Dramatising English - Physical Warmers

It’s difficult to think of a suitable name for the workshops that we do, I’m not a big fan of calling them ‘theatre in the classroom’ as this conjures up images of Shakespeare, putting on plays, learning lines, public speaking, anxiety and stage fright (which after years of performance I still suffer from - especially the few minutes before walking on stage)

The online dictionary Merriam-Webstater defines ‘dramatise’ as 'to present in a way that attracts attention’ and I’d like to think that how my classes are (well, that’s what I try to do)

A way to dip your toes into the world of theatre is to use ‘drama-games’ - they are a great tool for a whole multitude of reasons. Firstly, for the teacher they are easy to implement and you can use these practical techniques to enhance creativity and learning English across the curriculum, help to encourage students to work together and most importantly play and have fun.

When working with a group or class, I always start with some type of warm up to signal to them that you’re - there are tons of ideas on the internet, but the ones here are the activities I’ve found that work especially well for students learning English as a second language.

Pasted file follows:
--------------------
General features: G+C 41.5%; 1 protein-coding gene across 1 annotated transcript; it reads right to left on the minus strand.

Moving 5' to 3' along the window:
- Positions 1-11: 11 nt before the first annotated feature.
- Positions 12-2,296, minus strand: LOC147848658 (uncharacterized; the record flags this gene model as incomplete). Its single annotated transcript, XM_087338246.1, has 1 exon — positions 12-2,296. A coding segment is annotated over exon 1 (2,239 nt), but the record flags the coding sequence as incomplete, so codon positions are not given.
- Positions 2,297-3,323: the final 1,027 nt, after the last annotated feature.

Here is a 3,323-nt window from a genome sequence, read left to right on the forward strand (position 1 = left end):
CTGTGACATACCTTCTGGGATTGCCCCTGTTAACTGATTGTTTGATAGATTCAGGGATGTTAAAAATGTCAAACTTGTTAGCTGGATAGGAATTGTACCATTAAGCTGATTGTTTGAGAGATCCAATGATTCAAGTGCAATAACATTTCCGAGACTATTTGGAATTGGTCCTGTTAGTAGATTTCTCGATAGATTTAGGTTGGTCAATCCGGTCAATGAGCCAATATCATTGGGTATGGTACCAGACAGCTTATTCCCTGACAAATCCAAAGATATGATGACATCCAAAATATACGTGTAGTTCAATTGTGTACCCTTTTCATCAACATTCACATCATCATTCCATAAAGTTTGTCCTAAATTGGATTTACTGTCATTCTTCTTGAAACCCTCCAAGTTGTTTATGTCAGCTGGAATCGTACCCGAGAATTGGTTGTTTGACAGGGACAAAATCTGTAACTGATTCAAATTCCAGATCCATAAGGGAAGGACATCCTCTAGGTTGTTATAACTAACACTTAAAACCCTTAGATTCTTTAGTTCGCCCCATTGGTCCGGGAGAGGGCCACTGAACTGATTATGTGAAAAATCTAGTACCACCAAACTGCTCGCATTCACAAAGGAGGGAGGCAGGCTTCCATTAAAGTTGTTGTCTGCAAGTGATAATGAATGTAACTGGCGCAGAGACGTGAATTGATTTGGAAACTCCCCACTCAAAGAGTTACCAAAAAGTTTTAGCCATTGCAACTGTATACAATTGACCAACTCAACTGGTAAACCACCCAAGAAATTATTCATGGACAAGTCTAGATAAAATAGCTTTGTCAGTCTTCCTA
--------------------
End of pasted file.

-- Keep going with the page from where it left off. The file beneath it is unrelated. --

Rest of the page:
Keep fit with Froggy

This pop-up book by Ruth Tilden makes a fantastic warm up exercise and is probably one of my all-time favourites. <iframe style="width:120px;height:240px;" marginwidth="0" marginheight="0" scrolling="no" frameborder="0" src="//ws-eu.amazon-adsystem.com/widgets/q?ServiceVersion=20070822&OneJS=1&Operation=GetAdHtml&MarketPlace=GB&source=ac&ref=qf_sp_asin_til&ad_type=product_link&tracking_id=batiburrillo-21&marketplace=amazon&region=GB&placement=1858811570&asins=1858811570&linkId=40f4fdb3d6032efcb7793fb2000a451b&show_border=false&link_opens_in_new_window=true&price_color=333333&title_color=0066c0&bg_color=ffffff">

</iframe> It costs about 2€ (£1.50) on Amazon
Age - 5+ 
Level - A1
Language covered - Body parts and simple instructions. 
Cross-curricular. Physical education 

Ask students to describe what's on the front of the book, what Froggy's wearing/doing/why he's doing exercises. Then explain to the class that they're going to do the same things as Froggy and after every exercise Froggy asks "Can you do X like Froggy" and the class chorally replies "Yes I can". Go through each page and show Froggy doing the exercise, as it's a pop-up book the students can see what they've got to do.

Similar to what happens with the puppets, I’ve found that the students are always happier and more enthusiastic about following what Froggie does, rather than doing the activities without the book. I’m really not sure why that is - the fun element? the surrealness of the situation? me doing the exercises too? Whatever it is…it works a treat!